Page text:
When it comes to special effect backgrounds, the chroma key backdrops are the most common used in tandem with special effects. The chroma key or key backgrounds are usually set to perfect blue or green helping a computer differentiate the background from the subject easily. This background can be used to superimpose a second image over the first one to show the chroma key color section.
I love this backdrop for photos; I used it for my daughters pictures to use on her first birthday card. However, as other reviewers stated, getting the creases out is nearly impossible. I took another persons idea of wrapping it around a pole (one of those long, skinny paint rollers meant for painting ceilings - so very skinny). I wrapped it around the pole and used tape to hold it in place for TWO WEEKS. While it helped with the creases a little bit, they were still pretty visible. I would love to purchase more of these for future use but am hesitant; I wish the supplier would ship them rolled in tubes as opposed to folding them.
In the shot above I used a two light setup. The main light, camera left, is a Profoto D1 1,000Ws head inside of a 50 inch Westcott Apollo Softbox. While the idea of mixing what is considered to be a high-end strobe with a budget softbox my not sit right with some, I find the indirect lighting source from a Westcott or Photek to give a really nice and even light. The 60 inch Photek Softlighter, which I also enjoy using, may only cost $95 but gives a really nice, soft, and even light. If these lower cost indirect sources are good enough for the likes of Mario Testino and Annie Leibovitz, then they are good enough for me. Clay Cook did an great article on these lighting sources, "Lighting Like Leibovitz," that you can find here.
In summary, the key factors to getting the backdrop and subject lit in a similar exposure zone is distance; The distance of the subject to the background and the distance of the light source to the subject. Decrease the distance of the subject to background and increase the distance of the main light to the subject to make this easier. The key factor for getting a soft and directional quality to the light is also distance, but it's the opposite. By getting the light closer to the subject, we can create a softer light with more directional qualities. Also remember that these qualities of the light are relative to the size of the light source. If you are using a smaller light source, you will need to get it in closer to hold those transitional values. If you are using a larger light source, you may be able to get your light further back and still hold those soft-light qualities. Also, if the examples and basic principles here make sense to you, you have kind of just learned the inverse square law!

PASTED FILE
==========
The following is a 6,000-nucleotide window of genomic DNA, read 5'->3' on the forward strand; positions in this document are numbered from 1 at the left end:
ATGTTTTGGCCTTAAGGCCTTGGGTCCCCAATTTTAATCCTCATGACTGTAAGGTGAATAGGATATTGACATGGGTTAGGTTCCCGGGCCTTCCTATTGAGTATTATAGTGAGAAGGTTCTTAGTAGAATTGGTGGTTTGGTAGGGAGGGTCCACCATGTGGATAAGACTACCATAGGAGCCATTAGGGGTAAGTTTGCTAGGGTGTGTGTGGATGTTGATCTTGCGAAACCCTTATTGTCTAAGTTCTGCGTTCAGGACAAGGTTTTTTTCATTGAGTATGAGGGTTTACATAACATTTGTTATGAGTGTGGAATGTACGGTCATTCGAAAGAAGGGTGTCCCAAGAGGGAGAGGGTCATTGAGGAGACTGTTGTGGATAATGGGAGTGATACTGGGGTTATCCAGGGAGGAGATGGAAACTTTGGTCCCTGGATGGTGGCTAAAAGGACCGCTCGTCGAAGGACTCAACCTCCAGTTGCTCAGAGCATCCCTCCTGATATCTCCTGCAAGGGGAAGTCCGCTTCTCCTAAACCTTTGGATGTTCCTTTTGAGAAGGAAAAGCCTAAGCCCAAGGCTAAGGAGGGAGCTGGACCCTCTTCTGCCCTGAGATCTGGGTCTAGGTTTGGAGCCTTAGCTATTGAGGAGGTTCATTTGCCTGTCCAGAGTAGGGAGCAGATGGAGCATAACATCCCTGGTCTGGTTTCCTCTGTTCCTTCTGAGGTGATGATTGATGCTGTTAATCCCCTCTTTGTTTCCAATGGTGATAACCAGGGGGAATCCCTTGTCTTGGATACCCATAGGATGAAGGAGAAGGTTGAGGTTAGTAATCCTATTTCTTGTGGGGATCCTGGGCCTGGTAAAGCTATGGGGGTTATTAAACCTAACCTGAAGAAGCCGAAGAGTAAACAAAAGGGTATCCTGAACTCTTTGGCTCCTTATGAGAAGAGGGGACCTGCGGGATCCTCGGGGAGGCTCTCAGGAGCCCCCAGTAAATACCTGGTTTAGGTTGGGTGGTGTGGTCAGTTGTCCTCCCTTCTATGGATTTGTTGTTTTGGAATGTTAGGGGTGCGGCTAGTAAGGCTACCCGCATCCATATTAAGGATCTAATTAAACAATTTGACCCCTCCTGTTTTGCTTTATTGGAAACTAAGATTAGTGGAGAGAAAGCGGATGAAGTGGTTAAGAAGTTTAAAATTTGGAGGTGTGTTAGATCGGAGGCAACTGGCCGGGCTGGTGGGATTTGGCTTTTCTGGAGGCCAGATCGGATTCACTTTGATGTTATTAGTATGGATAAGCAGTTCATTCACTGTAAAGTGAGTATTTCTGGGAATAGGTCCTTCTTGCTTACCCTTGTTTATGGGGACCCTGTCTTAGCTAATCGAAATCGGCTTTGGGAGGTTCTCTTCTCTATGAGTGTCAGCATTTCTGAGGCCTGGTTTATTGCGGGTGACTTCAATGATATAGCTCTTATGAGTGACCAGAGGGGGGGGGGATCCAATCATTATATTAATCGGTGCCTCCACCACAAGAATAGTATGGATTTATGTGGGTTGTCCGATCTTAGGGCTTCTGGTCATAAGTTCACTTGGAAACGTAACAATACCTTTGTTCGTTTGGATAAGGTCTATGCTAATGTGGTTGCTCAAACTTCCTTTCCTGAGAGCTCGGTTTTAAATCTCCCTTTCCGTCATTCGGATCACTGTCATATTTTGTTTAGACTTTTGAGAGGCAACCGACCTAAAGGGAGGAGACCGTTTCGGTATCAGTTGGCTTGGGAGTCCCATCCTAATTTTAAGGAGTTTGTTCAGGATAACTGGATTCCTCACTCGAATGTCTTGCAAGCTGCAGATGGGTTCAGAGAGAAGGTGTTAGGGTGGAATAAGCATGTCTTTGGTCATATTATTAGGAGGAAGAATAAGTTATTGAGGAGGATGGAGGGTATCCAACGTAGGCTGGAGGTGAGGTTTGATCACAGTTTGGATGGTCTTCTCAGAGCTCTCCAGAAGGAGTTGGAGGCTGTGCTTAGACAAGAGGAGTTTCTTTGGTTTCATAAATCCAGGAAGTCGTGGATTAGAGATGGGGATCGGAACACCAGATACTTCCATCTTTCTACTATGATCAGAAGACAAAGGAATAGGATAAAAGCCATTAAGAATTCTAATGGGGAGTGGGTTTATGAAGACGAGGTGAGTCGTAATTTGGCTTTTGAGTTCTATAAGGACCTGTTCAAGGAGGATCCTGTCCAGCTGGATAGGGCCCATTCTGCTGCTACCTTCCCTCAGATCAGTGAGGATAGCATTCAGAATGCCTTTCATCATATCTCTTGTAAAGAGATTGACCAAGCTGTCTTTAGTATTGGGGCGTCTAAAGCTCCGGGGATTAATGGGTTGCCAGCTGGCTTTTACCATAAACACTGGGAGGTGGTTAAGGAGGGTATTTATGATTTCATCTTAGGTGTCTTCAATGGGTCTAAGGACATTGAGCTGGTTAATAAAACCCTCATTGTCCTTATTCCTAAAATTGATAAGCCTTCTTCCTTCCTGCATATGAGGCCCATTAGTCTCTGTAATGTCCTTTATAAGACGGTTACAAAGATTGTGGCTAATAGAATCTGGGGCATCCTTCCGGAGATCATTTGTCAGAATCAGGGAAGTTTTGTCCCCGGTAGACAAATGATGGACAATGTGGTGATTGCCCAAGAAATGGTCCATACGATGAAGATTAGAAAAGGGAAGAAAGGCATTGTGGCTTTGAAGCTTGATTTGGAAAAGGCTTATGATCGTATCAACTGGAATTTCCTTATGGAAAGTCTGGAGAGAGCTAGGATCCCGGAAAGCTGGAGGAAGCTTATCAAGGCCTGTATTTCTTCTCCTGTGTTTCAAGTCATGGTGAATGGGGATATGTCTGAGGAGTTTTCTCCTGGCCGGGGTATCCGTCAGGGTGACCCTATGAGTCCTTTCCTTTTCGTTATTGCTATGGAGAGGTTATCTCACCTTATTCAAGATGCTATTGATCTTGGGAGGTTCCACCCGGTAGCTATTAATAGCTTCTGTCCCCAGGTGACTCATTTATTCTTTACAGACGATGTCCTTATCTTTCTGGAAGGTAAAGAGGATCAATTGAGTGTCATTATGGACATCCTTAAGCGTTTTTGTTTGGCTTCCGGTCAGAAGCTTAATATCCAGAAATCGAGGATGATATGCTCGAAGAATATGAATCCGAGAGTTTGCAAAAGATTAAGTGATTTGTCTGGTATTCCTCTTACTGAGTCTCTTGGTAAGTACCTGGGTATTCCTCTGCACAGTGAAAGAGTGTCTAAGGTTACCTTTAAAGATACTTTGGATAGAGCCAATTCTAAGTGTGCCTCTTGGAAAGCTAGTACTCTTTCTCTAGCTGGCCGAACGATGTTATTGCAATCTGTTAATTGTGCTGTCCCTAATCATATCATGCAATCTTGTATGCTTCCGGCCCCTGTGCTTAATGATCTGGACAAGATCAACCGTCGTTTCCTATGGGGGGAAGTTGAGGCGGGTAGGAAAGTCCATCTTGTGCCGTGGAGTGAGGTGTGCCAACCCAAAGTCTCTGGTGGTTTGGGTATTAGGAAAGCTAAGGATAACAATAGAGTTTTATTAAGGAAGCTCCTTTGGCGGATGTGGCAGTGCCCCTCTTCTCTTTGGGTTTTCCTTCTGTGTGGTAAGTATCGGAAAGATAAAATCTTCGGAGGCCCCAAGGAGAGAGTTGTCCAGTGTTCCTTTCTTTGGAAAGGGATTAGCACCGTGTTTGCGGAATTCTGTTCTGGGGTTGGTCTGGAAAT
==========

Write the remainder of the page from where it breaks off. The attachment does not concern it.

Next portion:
Photo Floors or as we like to call them Roll Up Floors are the perfect compliment to any backdrop. Lightweight, easy to roll for storage, and very realistic.  Photography floors are made of a thick durable neoprene rubber backed material which provides an anti slip faux flooring mat.  Whether you are looking for a faux wood photography flooring or trying to bring the grass fields indoors, there are tons of options.
Everyone wants to feel special, and when you buy a Drop It Modern fabric backdrop you’ll be one of 15 photographers to gain access to that style—the company maintains a limited inventory so that each style is more exclusive. These non-reflective canvas linen fabric backdrops are sold in 54- or 98-inch widths and 108-inch lengths. Wrinkle resistant and seamless, these backdrops can be machine washed and tumbled dry on low heat. Pictured here is Sunray. 
The picture posted here is definitely deceiving, but overall I am happy with the product. I don't know how the photographer edited and/or modified the print in the listing to have the "depth" of the floor like that. I have two pictures that I will submit to show what I received - these are UN-EDITED photos (not run through Photoshop, only added my name to the bottom). I ended up using a floor cloth, as you can clearly see in the image. If the photographer used a separate floor cloth to achieve the extended "brick" look, I could understand it, but as the photo stands it is very deceiving. Obviously there were some adjustments made to bring out the colors in the background too. I can easily achieve the same "rich" colors in Photoshop or some other similar photo editing program.
One of the advantages of using a chroma key background is that it can shorten production time by doing away with the need to change from one background to another. This kind of photo backdrop allows the photographer to freely take pictures without thinking of what background will best fit the image, as they can decide on that part later in the post-processing stage.